22 November 2017


  • Tumbleweed Tees
  • Tumbleweed Tees 1
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Tumbleweed Tees

If you’re a fan of the great outdoors, you might want to send some appreciation in the direction of Kimberly Edwards and James Innes – the Wellington based couple behind Tumbleweed Tees. For the last six years, this dynamic duo have been building a business that pays homage to the land they love; with beautifully designed clothing that supports conservation around NZ.

Kimberly and James met in high school, but reconnected years later studying biology at University. With a shared love and understanding of the natural world, the couple soon found themselves chasing adventure overseas – volunteering in the jungles of Borneo and working in the Natural History Museum in London. On their return home, they decided to combine their skills and start a silk screen printing operation – using their intricate drawings as t-shirt designs. With Kimberly’s parents on board to help with the initial designs and set up, it was time to track down a studio – and as luck would have it, a modified shipping container in Days Bay fitted the bill. From there, the duo started out by selling their wares at community markets – and after a couple of busy summers, it became pretty clear to everyone that they were onto something great.

Fast forward six years, and Tumbleweed Tees has become a full time operation, with a range of clothing and products stocked online and in stores around New Zealand. For Kimberly and James, Tumbleweed Tees has always been a place where nature meets creativity – Kimberly’s beautiful designs calling to mind scientific illustrations of the past. Right from the beginning, the project was also an opportunity to support the causes they care about, with five dollars from each T-shirt sold going towards a selection of conservation groups around New Zealand.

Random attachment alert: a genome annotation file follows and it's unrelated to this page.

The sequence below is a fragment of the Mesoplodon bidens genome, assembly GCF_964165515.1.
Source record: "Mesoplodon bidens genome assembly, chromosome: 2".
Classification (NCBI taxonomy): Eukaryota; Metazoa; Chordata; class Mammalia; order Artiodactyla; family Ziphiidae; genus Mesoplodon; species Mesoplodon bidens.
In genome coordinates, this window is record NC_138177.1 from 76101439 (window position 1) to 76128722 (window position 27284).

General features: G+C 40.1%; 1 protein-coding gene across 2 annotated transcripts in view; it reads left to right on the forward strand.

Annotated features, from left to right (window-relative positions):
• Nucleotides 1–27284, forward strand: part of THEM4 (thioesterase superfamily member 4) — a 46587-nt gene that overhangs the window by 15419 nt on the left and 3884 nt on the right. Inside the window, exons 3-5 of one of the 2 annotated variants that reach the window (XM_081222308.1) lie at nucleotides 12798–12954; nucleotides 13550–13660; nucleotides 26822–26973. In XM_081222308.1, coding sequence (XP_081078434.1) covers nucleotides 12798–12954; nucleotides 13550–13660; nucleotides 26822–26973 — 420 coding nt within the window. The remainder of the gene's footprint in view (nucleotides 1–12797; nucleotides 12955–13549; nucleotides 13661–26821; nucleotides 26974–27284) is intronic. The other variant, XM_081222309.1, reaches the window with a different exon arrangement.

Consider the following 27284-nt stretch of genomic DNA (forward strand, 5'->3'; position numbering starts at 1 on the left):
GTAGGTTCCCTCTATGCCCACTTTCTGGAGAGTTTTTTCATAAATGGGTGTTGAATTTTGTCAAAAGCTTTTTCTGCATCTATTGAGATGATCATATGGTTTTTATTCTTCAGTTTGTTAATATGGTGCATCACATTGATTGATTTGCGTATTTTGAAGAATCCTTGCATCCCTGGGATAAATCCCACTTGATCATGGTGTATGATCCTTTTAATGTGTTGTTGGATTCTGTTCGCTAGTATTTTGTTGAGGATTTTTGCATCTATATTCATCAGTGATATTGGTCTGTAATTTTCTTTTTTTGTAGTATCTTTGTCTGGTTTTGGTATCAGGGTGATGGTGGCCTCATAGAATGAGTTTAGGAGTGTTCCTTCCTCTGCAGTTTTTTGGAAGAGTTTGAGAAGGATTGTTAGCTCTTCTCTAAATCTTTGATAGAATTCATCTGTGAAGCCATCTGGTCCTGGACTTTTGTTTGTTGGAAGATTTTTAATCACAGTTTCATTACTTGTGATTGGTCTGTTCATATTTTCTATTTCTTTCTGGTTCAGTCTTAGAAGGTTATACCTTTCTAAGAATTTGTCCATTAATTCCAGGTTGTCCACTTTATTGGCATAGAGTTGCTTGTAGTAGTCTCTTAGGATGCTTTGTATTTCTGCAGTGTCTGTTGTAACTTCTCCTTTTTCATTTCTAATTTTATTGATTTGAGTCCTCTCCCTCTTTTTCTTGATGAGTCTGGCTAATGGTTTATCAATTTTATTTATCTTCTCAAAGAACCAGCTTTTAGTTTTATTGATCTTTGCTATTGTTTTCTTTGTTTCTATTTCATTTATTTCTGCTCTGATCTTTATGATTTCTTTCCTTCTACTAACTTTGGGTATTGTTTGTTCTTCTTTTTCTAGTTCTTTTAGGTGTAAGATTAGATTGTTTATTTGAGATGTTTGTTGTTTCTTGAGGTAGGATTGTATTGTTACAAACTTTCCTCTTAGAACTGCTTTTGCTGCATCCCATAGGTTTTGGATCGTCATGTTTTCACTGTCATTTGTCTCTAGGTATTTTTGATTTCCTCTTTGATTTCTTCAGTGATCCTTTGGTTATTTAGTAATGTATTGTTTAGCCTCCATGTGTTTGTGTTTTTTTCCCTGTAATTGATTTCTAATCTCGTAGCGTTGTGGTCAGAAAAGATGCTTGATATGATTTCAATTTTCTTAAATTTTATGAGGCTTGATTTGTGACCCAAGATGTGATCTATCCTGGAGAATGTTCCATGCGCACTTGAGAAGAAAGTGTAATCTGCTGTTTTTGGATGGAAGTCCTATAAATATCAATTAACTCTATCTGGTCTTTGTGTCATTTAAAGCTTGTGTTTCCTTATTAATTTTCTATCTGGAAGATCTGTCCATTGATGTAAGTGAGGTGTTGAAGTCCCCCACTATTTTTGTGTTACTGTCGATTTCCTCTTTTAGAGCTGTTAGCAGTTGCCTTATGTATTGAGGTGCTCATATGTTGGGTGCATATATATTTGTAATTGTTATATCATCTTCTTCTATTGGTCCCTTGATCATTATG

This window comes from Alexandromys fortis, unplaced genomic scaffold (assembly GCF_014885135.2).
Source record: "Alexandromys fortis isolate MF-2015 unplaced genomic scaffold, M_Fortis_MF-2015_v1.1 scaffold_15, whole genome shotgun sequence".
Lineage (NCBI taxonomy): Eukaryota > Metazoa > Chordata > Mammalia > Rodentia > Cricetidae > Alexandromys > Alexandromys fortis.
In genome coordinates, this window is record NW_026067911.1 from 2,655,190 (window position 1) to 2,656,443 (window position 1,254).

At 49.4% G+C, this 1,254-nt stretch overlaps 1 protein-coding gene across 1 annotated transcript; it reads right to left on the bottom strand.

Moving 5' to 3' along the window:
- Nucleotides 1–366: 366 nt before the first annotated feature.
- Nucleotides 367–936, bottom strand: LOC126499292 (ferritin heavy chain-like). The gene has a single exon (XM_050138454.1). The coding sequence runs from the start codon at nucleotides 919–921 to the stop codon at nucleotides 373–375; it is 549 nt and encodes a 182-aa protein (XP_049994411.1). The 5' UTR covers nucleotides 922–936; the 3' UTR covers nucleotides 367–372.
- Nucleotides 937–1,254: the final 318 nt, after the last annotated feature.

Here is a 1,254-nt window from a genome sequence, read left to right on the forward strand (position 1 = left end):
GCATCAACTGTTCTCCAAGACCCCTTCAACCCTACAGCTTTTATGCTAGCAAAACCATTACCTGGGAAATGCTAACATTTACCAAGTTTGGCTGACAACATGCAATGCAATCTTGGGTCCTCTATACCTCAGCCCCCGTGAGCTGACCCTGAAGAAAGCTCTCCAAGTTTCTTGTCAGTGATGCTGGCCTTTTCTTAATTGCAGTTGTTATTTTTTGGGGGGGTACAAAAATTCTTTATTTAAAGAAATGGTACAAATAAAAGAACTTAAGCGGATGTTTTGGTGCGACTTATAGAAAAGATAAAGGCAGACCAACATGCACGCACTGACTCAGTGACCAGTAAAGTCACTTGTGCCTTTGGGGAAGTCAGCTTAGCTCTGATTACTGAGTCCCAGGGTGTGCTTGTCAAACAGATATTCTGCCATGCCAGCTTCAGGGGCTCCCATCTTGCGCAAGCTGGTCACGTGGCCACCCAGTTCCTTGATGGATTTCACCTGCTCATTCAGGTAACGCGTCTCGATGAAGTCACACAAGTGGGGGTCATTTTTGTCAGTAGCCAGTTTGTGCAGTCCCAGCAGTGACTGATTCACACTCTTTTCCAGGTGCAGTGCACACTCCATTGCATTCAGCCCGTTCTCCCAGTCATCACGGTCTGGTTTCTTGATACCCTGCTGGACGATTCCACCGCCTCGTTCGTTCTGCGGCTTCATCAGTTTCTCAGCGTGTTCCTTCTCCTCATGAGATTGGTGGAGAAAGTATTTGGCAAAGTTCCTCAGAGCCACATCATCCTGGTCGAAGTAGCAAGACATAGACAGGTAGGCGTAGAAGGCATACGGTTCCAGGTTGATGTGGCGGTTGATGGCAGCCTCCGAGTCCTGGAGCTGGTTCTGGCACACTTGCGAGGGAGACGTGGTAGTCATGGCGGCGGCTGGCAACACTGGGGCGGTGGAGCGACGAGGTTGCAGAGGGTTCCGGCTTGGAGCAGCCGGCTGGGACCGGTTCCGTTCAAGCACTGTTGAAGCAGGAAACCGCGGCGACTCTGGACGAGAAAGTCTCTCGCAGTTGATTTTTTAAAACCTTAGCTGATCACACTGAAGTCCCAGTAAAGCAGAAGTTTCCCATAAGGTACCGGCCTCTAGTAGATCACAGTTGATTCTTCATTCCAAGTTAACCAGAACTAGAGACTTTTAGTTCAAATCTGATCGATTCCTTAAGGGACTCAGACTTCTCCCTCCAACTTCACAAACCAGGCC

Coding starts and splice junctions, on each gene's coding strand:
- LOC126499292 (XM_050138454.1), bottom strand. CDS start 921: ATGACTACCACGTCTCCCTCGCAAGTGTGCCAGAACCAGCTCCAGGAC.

As far as the creative process goes; each design begins with a combination of research, exploring, taking pictures and sketching. Once there is an concept in mind, Kimberly fine tunes it – both sketching and final inking on a Wacom Cintq drawing tablet. The final drawing is transferred onto the silk screen, and from there the T-shirts can be printed. Kimberly reckons mornings are best for creative work – leaving the rest of the day free for emails, printing, coffee and swims!


Location Wellington
Words by Chessie Henry & Images by Supplied